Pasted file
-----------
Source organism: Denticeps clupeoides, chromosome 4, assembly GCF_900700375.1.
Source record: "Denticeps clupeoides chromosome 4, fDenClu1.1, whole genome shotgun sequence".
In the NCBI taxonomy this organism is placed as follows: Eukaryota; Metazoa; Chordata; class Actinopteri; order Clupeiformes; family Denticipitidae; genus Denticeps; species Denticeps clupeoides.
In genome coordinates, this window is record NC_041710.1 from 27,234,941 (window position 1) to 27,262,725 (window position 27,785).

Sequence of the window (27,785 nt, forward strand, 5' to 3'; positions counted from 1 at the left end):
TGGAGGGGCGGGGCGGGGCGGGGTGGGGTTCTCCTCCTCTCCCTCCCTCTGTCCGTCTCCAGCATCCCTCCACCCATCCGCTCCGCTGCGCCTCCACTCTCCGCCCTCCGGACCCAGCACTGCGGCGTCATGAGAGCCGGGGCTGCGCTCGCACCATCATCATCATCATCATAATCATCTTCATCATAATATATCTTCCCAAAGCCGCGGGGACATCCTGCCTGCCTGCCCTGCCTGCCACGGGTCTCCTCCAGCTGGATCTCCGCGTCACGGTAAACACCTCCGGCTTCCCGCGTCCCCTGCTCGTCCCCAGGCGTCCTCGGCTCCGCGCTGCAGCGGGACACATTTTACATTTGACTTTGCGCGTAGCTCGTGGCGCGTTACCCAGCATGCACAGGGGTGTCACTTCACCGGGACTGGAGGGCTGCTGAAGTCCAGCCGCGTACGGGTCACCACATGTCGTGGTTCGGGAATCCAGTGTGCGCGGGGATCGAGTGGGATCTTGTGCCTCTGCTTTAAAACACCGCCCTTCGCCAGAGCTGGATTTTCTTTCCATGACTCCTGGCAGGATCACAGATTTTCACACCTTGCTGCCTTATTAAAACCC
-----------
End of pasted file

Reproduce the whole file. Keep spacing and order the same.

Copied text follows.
Source organism: Denticeps clupeoides, chromosome 4, assembly GCF_900700375.1.
Source record: "Denticeps clupeoides chromosome 4, fDenClu1.1, whole genome shotgun sequence".
In the NCBI taxonomy this organism is placed as follows: Eukaryota; Metazoa; Chordata; class Actinopteri; order Clupeiformes; family Denticipitidae; genus Denticeps; species Denticeps clupeoides.
In genome coordinates, this window is record NC_041710.1 from 27,234,941 (window position 1) to 27,262,725 (window position 27,785).

Sequence of the window (27,785 nt, forward strand, 5' to 3'; positions counted from 1 at the left end):
TGGAGGGGCGGGGCGGGGCGGGGTGGGGTTCTCCTCCTCTCCCTCCCTCTGTCCGTCTCCAGCATCCCTCCACCCATCCGCTCCGCTGCGCCTCCACTCTCCGCCCTCCGGACCCAGCACTGCGGCGTCATGAGAGCCGGGGCTGCGCTCGCACCATCATCATCATCATCATAATCATCTTCATCATAATATATCTTCCCAAAGCCGCGGGGACATCCTGCCTGCCTGCCCTGCCTGCCACGGGTCTCCTCCAGCTGGATCTCCGCGTCACGGTAAACACCTCCGGCTTCCCGCGTCCCCTGCTCGTCCCCAGGCGTCCTCGGCTCCGCGCTGCAGCGGGACACATTTTACATTTGACTTTGCGCGTAGCTCGTGGCGCGTTACCCAGCATGCACAGGGGTGTCACTTCACCGGGACTGGAGGGCTGCTGAAGTCCAGCCGCGTACGGGTCACCACATGTCGTGGTTCGGGAATCCAGTGTGCGCGGGGATCGAGTGGGATCTTGTGCCTCTGCTTTAAAACACCGCCCTTCGCCAGAGCTGGATTTTCTTTCCATGACTCCTGGCAGGATCACAGATTTTCACACCTTGCTGCCTTATTAAAACCC